# Manipulating an R formula

# Manipulating an R formula

The `formula()`

is an integral part of the R language. You use a `formula`

to specify relationships between variables for tasks such as graphics and analysis (e.g. linear modelling). Manipulating an R formula is a useful skill.

When you’ve created some kind of analysis model in R you will have specified the variables in some kind of `formula`

. R “recognises” `formula`

objects, which have their own `class`

`"formula"`

. If, for example you used the `lm()`

command to create a regression result you will be able to extract the formula from the result.

```
mod <- lm(Fertility ~ ., data = swiss)
formula(mod)
```

```
Fertility ~ Agriculture + Examination + Education + Catholic + Infant.Mortality
```

It can be useful to be able to extract the components of the model formula. For example you may want to examine how the R^{2} value alters as you add variables to the model.

## Extract the predictor variables

To access the parts of a formula you need the `terms()`

command:

```
terms(formula(mod))
```

The result contains various components; you want the `term.labels`

.

```
attr(terms(formula(mod)), which = "term.labels")
```

```
[1] "Agriculture" "Examination" "Education" "Catholic"
[5] "Infant.Mortality"
```

You now have the variables, that is the predictor variables, from the formula. The next step is to get the response variable.

## Extract the response variable

The response variable can be seen using the terms() command and the variables component, like so:

```
attr(terms(formula(mod)), which = "variables")
```

```
list(Fertility, Agriculture, Examination, Education, Catholic, Infant.Mortality)
```

The result looks slightly odd but essentially it is a list and the 2nd component is the response.

```
vv <- attr(terms(formula(mod)), which = "variables")
rr <- as.character(vv[[2]]) # The response variable name
rr
```

```
[1] "Fertility"
```

Now you have the response variable, and the predictors from earlier, which you can use to “build” a formula.

## Building a formula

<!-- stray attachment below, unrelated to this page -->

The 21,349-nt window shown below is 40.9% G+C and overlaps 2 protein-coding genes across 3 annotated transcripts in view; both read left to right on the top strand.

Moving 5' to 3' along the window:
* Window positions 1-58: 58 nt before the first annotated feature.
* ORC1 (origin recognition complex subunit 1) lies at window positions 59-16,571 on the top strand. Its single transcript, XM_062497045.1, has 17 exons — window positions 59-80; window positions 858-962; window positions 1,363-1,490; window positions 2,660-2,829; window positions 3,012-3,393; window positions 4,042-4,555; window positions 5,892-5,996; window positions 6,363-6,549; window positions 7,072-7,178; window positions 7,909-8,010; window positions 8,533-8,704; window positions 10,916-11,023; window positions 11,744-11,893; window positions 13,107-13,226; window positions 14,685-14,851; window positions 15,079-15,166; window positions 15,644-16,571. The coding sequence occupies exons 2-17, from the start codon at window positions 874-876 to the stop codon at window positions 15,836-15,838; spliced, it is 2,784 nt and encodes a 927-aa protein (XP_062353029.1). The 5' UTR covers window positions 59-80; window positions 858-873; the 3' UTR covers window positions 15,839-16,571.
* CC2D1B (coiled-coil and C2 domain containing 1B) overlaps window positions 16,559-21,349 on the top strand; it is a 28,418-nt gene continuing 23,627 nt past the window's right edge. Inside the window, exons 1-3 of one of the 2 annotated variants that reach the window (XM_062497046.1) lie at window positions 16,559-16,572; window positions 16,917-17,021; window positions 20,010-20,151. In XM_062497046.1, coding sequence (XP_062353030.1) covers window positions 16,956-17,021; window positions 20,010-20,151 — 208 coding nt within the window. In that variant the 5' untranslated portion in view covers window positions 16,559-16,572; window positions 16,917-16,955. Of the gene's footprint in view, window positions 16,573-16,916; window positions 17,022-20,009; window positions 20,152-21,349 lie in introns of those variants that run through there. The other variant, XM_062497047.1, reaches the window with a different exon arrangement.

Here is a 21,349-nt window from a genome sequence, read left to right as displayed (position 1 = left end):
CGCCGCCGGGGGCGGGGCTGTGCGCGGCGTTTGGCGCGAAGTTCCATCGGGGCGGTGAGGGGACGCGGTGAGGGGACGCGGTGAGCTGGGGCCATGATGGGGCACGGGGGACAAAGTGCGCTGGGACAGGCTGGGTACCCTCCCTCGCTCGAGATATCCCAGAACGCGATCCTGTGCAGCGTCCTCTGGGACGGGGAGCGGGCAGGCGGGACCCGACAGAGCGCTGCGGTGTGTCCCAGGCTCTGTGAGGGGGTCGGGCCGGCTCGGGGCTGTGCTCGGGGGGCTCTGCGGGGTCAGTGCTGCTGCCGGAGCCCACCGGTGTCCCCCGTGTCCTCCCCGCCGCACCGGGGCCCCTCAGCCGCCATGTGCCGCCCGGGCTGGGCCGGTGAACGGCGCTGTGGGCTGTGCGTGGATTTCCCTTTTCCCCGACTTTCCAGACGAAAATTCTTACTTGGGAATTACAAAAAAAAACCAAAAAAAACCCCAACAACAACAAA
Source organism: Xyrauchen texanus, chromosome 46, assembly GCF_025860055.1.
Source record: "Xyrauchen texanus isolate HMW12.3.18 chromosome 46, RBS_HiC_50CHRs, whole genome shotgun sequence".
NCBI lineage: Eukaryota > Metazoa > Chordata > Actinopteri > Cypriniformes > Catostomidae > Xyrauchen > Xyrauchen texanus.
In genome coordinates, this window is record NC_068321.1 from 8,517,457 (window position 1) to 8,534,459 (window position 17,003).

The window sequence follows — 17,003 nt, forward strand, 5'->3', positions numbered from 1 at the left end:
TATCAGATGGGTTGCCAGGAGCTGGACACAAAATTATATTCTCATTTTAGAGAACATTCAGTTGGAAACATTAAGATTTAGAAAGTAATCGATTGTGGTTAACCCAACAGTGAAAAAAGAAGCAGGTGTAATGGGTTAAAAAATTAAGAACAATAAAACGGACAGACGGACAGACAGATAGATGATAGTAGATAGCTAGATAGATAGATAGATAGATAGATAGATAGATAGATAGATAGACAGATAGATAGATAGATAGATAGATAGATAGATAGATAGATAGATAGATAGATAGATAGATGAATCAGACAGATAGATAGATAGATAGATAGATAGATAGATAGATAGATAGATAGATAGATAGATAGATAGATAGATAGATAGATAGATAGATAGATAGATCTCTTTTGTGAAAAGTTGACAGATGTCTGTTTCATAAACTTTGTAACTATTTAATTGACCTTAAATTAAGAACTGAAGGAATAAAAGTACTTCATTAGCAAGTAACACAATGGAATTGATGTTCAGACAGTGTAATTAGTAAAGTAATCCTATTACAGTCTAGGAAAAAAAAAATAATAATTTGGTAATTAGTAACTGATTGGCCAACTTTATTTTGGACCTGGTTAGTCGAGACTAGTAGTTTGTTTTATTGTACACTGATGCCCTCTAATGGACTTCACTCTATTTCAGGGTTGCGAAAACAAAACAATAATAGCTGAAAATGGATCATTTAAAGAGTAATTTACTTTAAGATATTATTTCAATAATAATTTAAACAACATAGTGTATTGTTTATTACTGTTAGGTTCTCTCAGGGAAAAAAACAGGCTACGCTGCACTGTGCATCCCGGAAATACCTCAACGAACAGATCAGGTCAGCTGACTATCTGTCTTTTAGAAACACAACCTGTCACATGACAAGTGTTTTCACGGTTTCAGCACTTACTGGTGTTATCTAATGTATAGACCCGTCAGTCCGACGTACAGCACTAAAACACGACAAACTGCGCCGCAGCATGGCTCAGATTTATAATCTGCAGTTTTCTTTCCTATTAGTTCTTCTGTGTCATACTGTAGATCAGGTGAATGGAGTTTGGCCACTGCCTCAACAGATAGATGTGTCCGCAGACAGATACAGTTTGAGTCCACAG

In its most basic sense a formula is simply a character string that “conforms” to the formula syntax: `y ~ x + z`

for example. You can build a formula with the `paste()`

command by joining the response, a `~`

character and the predictors you want (these themselves separated by `+`

characters).

The following example uses the `swiss`

dataset, which is built into base R.

```
mod <- lm(Fertility ~ ., data = swiss)
# Get the (predictor) variables
vars <- attr(terms(formula(mod)), which = "term.labels")
# Get the response
vv <- attr(terms(formula(mod)), which = "variables")
rr <- as.character(vv[[2]]) # The response variable name
# Now the predictors
pp <- paste(vars, collapse = " + ") # All
pp <- paste(vars[1], collapse = " + ") # 1st
pp <- paste(vars[1:3], collapse = " + ") # 1,2,3
# Build a formula
fml <- paste(rr, " ~ ", pp)
fml
```

```
[1] "Fertility ~ Agriculture + Examination + Education + Catholic + Infant.Mortality"
```

Once you have your `formula`

as a `character`

object you can use it in place of a regular `formula`

in commands.

## Using a “built” formula

The character string representing a `formula`

can be used exactly as you would a “regular” formula:

```
lm(fml, data = swiss)
```

```
Call:
lm(formula = fml, data = swiss)
Coefficients:
(Intercept) Agriculture Examination Education
66.9152 -0.1721 -0.2580 -0.8709
Catholic Infant.Mortality
0.1041 1.0770
```

One use for building a formula is in model testing. For example you create your regression model containing five predictors but maybe only the first three are really necessary. You can re-build the `formula`

term by term and extract the R^{2} value for example. This would show you how the explained variance alters as you add more variables.

See more articles in our Tips and Tricks pages.

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